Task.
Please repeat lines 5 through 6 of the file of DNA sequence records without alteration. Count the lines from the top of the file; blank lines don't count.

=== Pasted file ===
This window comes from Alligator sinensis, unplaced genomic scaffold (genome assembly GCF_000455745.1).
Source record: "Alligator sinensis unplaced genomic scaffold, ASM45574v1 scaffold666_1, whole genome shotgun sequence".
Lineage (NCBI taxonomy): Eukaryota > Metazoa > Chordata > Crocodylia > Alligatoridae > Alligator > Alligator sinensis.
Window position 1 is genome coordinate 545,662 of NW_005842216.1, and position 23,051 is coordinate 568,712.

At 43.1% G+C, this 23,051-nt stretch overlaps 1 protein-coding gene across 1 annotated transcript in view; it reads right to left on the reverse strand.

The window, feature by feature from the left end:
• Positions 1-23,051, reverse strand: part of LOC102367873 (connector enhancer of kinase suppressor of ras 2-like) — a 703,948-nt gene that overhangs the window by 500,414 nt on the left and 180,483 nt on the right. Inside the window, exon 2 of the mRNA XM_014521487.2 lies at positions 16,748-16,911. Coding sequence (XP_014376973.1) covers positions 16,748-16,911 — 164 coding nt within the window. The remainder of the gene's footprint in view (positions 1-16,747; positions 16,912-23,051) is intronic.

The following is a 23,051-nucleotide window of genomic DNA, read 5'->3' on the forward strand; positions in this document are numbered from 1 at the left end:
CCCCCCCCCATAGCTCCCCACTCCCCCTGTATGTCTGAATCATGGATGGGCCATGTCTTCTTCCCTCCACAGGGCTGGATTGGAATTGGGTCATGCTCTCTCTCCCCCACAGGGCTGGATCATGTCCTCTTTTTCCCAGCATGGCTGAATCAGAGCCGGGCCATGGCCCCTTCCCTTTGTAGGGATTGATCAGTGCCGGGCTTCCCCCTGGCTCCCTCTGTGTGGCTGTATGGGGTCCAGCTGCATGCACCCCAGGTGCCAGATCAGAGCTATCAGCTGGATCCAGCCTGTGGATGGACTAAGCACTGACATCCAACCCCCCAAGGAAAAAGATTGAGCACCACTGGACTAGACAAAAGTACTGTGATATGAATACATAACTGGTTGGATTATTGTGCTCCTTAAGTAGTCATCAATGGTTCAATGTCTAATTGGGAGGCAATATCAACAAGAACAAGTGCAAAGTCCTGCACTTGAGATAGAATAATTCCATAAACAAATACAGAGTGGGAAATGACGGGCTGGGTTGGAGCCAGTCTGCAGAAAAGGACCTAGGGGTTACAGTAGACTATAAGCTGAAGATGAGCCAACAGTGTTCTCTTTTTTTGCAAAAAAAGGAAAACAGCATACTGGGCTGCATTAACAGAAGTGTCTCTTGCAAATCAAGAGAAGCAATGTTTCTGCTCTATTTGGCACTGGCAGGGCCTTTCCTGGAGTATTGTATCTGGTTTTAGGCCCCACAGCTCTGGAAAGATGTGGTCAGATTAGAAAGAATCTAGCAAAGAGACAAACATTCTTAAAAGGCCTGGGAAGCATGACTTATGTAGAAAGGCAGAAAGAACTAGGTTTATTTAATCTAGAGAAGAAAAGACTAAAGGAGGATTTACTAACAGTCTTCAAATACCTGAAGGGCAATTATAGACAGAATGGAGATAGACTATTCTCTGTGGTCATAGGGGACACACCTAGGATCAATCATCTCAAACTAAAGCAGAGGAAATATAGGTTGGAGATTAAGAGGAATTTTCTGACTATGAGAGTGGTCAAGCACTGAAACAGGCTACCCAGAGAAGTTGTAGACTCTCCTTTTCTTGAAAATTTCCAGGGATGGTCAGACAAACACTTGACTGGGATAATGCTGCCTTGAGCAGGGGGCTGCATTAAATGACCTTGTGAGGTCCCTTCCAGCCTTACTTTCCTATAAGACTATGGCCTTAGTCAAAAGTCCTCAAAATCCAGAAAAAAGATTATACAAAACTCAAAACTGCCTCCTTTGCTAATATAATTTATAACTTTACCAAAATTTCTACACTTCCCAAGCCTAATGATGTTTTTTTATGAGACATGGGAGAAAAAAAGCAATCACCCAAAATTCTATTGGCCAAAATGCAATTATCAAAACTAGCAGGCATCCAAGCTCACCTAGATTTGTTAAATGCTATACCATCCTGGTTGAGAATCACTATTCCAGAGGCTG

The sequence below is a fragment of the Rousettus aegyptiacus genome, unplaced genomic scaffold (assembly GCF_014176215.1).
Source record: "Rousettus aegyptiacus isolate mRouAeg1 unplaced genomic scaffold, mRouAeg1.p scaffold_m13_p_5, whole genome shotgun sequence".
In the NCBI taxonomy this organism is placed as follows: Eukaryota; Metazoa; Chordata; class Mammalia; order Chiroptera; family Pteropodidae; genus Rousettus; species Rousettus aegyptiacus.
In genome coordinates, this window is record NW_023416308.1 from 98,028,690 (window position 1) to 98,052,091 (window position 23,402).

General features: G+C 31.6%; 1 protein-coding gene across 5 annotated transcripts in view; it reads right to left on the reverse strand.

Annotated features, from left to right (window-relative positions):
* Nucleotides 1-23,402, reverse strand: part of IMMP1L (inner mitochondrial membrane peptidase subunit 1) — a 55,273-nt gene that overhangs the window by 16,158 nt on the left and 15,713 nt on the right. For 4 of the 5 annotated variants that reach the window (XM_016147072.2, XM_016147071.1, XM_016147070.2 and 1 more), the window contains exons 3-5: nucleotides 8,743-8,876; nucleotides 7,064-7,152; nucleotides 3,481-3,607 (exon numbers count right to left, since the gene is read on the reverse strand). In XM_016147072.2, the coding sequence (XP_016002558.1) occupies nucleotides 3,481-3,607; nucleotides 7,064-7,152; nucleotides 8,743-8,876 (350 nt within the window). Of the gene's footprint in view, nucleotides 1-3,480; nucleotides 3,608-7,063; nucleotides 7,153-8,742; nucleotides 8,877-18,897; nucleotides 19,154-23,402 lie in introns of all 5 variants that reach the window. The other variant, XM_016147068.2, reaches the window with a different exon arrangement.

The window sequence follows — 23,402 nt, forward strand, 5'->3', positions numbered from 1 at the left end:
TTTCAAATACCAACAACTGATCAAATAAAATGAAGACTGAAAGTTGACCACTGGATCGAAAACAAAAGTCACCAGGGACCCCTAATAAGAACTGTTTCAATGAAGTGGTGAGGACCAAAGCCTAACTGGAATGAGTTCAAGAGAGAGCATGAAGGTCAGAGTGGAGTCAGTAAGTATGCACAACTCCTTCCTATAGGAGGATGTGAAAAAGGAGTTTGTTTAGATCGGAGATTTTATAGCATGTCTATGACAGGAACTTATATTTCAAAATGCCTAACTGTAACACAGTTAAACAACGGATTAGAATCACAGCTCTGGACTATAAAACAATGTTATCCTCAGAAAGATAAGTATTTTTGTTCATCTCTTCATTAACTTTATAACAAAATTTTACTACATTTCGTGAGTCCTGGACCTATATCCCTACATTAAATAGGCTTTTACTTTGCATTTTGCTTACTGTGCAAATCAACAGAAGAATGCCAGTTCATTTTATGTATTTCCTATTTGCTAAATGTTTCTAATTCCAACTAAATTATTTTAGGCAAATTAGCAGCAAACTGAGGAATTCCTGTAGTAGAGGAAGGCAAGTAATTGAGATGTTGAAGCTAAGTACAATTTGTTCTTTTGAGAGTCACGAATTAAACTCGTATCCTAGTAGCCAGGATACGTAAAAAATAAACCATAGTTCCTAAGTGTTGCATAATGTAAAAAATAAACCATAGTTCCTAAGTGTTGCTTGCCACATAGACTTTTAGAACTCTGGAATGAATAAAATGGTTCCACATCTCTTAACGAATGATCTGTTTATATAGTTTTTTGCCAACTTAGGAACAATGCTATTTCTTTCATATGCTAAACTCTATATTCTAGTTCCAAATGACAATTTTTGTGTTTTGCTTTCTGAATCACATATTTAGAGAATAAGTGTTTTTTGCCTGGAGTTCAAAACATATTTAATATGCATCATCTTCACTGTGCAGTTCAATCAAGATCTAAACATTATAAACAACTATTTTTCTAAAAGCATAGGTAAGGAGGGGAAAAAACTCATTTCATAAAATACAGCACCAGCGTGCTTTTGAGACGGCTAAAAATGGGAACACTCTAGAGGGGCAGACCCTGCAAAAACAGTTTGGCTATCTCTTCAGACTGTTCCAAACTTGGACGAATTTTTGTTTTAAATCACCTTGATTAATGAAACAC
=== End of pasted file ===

At 43.1% G+C, this 23,051-nt stretch overlaps 1 protein-coding gene across 1 annotated transcript in view; it reads right to left on the reverse strand.

The window, feature by feature from the left end: